collaboration between fire
and life safety and security personnel.
In most organizations, fire and life
safety personnel are exclusively focused
on monitoring fire alarms and sensors
to manage fire-related threats to people
and assets. Physical security personnel
have a broader view of a facility thanks
to surveillance cameras, access control
devices and building management systems.
Because fire and life safety and
security systems and networks are traditionally
siloed, it is difficult for either
discipline to accurately assess an emergency
By integrating fire alarms with other
physical security systems, both fire and
life safety and security personnel can
achieve broader visibility in real time
through a single common interface.
This facilitates a more intelligent and
accurate assessment of an impending
threat to take preventative measures
and respond accordingly before it escalates
into a disaster.
Take the example of a large entertainment
venue with a variety of public
and private seating areas, equipment
rooms, catwalks, and backstage and
administrative offices. If a fire begins
to smolder in one of the back offices,
a very early warning smoke detection
system will initiate a fire alarm. Security
personnel, working in tandem with
fire and safety managers, can isolate the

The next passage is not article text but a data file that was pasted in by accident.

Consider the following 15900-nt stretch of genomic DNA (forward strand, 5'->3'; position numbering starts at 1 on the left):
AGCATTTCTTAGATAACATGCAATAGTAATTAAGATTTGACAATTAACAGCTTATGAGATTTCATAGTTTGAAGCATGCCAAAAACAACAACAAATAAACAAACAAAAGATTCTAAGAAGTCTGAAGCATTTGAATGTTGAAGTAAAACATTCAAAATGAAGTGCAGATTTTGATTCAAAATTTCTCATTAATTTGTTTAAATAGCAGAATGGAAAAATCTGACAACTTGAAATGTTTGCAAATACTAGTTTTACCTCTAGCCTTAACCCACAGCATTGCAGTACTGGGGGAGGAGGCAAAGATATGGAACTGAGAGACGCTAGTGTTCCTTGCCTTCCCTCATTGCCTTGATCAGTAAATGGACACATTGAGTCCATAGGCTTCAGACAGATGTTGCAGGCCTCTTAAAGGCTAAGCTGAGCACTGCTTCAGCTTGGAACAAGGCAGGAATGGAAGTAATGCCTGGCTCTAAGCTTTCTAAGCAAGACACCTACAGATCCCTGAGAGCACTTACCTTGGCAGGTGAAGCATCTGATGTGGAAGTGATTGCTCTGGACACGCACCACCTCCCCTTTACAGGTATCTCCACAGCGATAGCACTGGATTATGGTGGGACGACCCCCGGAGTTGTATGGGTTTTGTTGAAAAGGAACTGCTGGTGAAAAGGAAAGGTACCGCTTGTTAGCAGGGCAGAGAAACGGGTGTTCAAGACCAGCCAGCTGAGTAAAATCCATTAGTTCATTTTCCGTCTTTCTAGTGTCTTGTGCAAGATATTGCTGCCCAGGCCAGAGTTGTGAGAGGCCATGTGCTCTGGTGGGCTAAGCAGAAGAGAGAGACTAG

area using access control devices and
investigate further using surveillance
cameras in the vicinity to assess the
situation. Decisions can then be made
as to what suppression measures are
necessary, what personnel resources are
needed where and what level of evacuation
procedures should be initiated.
Effective Rapid Response
The third and final phase of a disaster
prevention strategy combines the first
two phases for comprehensive, actionable
emergency response. By combining
very early warning technology with
an integrated approach to situational
assessment, organizations are fully prepared
with the comprehensive, real-time
information they require to take rapid
and appropriate counter-measures.
First and foremost, organizations
must initiate whatever measures
necessary to preserve human life followed
by minimizing damage to critical
infrastructure and assets. While
an appropriate response is crucial,
a disproportionate response can be
disruptive to operations.
With proper early warning and accurate
situational assessment, fire and
life safety and security personnel can
work together to initiate automated and
manual emergency response procedures,
including smoke exhaust and ventilation
activation, analysis of personnel
locations within the facility, operation
shut-down and facility evacuation. The
availability of real-time situational data
also allows for adaptation of responses
based on escalating threat levels.
It is important to have clear, accessible
documentation in place that outlines
emergency response procedures.
In addition, regular emergency system
tests and evacuation drills identify any
hidden inefficiencies in the procedures
and ensure that all personnel understand
their roles in the event of a disaster
Modern enterprises and governments
are faced with an ever-changing
threat landscape that presents new
fire and life safety and security challenges.
With a fundamental approach
to disaster prevention that combines
very early warning detection, an integrated
approach to threat assessment
and effective rapid response procedures,
organizations will be better
equipped to handle fire and unseen
threats before they escalate, safeguarding
lives and assets.